Interim Country Partnership Strategy: Myanmar, 2012-2014
ENVIRONMENT ANALYSIS1 A. Key Environment and Natural Resources
1. Myanmar’s economic development and its people’s livelihoods largely depend on the country’s bountiful natural resources. Despite the low level of industrialization and the low population density, Myanmar’s environment is threatened by human activities and climate change. 2. Myanmar’s forest cover and quality have steadily declined over the last 30 years, although it remains higher than other countries in the Greater Mekong Subregion (GMS). Forest cover decreased from 61% of the land area in 1975 to 49% in 2006. Natural forest loss averaged 392,540 hectares annually during 1989-2006, representing a major acceleration in forest cover loss. 3. Unsustainable extraction activities put significant pressure on forests. While the government has long practiced sustainable forest management, available data show that commercial logging operations have consistently exceeded the annual allowable cut. Illegal logging in remote and difficult-to-monitor areas, conversion of forest to agriculture, commercial agriculture, and extraction of fuelwood are additional pressures on forests. Fuelwood extraction, which accounted for about 92% of total wood removal in 2000, is significant compared to roundwood removals as more than 80% of total primary energy in Myanmar is still supplied by fuelwood. 4. To address deforestation, the government has established forest reserves with a policy target of 30% of the total land area. Starting from a base of 15% in 1985, protected forest increased to about 26% in 2006. Expenditure on forest conservation also increased in response to the threat of forest depletion, with annual spending growing almost 90 times in nominal terms during 1988–2007. Forest plantations received about 27% of the total annual budget in 2007; other forest management activities received smaller shares of the budget (e.g., natural regeneration expenditure was 1.87% and forestry research and forestry training expenditure was 1.79%). Forest management has been strengthened through the adoption of sound policy and institutional measures. A 30-year forestry master plan formulated in 2002 addressed principle shortcomings in forest management and gave greater attention to elements such as forestry extension, community forestry, agro-forestry, fuelwood energy savings, and human resource development. 5. Land degradation, particularly soil erosion in upland agricultural areas and dry zones, is an increasing problem in Myanmar. Vulnerable farming area as a percentage of the country’s total cultivated area was estimated at 33% in 2008. Natural processes in vulnerable farming areas are aggravated by human interventions such as excessive forest harvesting, monocropping practices, and shifting cultivation. Growth in the upland human population is a key pressure that is closely correlated with land degradation and land productivity changes. From 1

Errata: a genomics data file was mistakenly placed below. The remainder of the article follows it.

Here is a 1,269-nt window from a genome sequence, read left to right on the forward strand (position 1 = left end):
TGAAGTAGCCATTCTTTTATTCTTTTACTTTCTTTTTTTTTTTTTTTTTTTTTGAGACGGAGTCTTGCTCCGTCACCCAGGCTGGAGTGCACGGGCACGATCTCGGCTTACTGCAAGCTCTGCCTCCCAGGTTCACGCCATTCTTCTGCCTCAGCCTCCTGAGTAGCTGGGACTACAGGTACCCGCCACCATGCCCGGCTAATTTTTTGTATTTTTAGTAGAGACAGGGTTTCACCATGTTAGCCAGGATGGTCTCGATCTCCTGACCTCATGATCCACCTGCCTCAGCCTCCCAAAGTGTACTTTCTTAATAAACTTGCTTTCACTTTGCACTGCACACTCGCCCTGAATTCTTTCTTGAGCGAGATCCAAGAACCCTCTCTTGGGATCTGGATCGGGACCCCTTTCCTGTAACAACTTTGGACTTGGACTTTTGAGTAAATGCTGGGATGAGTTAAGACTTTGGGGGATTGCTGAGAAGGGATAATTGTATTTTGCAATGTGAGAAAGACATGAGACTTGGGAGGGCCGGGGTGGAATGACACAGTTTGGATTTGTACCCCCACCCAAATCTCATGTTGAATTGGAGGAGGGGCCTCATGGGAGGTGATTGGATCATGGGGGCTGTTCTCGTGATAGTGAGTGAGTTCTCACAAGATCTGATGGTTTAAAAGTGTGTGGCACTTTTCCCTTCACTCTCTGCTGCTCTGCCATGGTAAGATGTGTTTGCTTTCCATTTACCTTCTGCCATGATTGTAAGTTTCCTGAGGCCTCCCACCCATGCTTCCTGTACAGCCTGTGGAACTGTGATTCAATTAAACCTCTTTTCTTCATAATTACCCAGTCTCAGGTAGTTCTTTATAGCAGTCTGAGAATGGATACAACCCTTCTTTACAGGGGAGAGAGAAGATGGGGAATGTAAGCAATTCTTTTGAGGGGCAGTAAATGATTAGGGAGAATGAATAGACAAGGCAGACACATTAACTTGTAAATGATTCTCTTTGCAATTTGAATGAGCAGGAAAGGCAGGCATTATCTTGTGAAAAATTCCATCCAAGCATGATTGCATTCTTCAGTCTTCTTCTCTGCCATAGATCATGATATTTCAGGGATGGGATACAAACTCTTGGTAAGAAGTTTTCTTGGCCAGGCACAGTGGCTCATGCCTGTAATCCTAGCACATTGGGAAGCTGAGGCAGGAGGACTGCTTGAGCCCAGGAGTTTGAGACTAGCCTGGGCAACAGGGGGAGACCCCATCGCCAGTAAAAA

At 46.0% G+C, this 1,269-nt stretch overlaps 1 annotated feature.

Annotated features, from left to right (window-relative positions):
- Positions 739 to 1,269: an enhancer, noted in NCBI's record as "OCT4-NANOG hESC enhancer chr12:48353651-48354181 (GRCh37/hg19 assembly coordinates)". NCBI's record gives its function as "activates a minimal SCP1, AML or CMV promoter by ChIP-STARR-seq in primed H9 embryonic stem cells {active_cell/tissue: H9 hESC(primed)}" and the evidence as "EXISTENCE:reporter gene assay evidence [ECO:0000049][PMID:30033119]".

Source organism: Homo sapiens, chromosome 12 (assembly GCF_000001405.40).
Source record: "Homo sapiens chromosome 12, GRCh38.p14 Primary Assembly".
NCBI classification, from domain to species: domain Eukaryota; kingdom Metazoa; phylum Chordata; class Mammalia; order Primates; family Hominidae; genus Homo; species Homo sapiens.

This assessment summarizes and updates Myanmar’s natural resources and environment status and trends, as documented in the government’s national environmental performance assessment report, 2007–2010, which was prepared under regional technical assistance provided by the Asian Development Bank. See Asian Development Bank. 2005. Core Environment Program and Biodiversity Conservation Corridors Initiative in the Greater Mekong Subregion. Manila (RETA 6289).
2 1980 to 2008, the upland population increased by 7 million to 17.5 million people, or about 30% of the national population. 6. To address land degradation, the government is promoting various conservation and land rehabilitation programs. Targets have been set for the reclamation of permanent sloping agriculture land and slash-and-burn areas to safeguard productivity. Despite such initiatives, areas treated under land rehabilitation program have lagged behind total crop sown areas. The growing population in upland areas has...
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